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Eckstein, ML; Schwarzinger, M; Haupt, S; Wachsmuth, NB; Zimmer, RT; Sourij, H; Zimmermann, P; Zunner, BEM; Aberer, F; Moser, O.
Physiological Responses to Combat Sports in Metabolic Diseases: A Systematic Review.
J Clin Med. 2022; 11(4): 1070 Doi: 10.3390/jcm11041070 [OPEN ACCESS]
Web of Science PubMed PUBMED Central FullText FullText_MUG


Führende Autor*innen der Med Uni Graz
Eckstein Max Lennart
Moser Othmar
Co-Autor*innen der Med Uni Graz
Aberer Felix
Sourij Harald

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The aim of this systematic review was to investigate how individuals with metabolic diseases respond to combat sports and if they are feasible, safe, and applicable. A systematic literature search was conducted in PubMed, from inception until 22 January 2021. Studies were included if combat sport exercise sessions were clearly defined and participants had the following types of metabolic disease: type 1 or 2 diabetes mellitus, metabolic syndrome, overweight, and obesity. Eleven studies, involving 472 participants of all age groups with type 1 diabetes mellitus, metabolic syndrome, overweight, or obesity were included in this systematic review. No studies involving combat sports and individuals with type 2 diabetes were found. Combat sports showed improved HbA1c levels over time in individuals with type 1 diabetes mellitus, which was not significantly different compared to the control group (p = 0.57). During the follow-up period, glycaemic variability decreased in those actively participating in combat sports. Fat-mass was higher in athletes performing combat sports with metabolic syndrome, compared to athletes without an increased cardiometabolic risk. In overweight/obese adolescents, combat sports showed improved parameters of physical fitness, cardio autonomic control, strength, and body composition compared to control groups. In all studies included in this systematic review, no adverse event associated with combat sports was reported. In conclusion, combat sports are safe and feasible in individuals with diabetes and/or obesity. For individuals with type 2 diabetes mellitus, no recommendations can be made, due to the lack of evidence in this cohort. Future studies investigating combat sports and metabolic diseases should aim for a structured exercise regimen and acknowledge the experience of the participants prior to starting an exercise intervention involving combat sports.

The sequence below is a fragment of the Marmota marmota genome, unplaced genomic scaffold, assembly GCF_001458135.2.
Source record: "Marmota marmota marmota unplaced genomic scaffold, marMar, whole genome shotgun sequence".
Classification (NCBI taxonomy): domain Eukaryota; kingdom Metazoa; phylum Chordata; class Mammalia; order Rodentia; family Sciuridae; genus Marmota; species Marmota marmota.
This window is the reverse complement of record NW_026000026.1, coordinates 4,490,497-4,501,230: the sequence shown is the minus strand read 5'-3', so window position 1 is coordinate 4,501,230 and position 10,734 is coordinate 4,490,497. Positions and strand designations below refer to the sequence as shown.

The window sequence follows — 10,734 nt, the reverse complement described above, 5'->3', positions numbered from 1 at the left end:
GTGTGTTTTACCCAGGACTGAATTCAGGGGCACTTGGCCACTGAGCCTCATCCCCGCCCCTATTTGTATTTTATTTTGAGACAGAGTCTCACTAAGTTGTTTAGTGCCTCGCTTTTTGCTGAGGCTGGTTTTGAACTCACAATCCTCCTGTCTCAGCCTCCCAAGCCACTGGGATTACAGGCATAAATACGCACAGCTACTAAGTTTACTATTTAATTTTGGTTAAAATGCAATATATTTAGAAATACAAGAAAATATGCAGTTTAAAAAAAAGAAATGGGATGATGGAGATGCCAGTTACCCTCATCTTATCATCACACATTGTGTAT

Find related publications in this database (Keywords)
metabolic disease
type 1 diabetes
type 2 diabetes
metabolic syndrome
combat sports
martial arts
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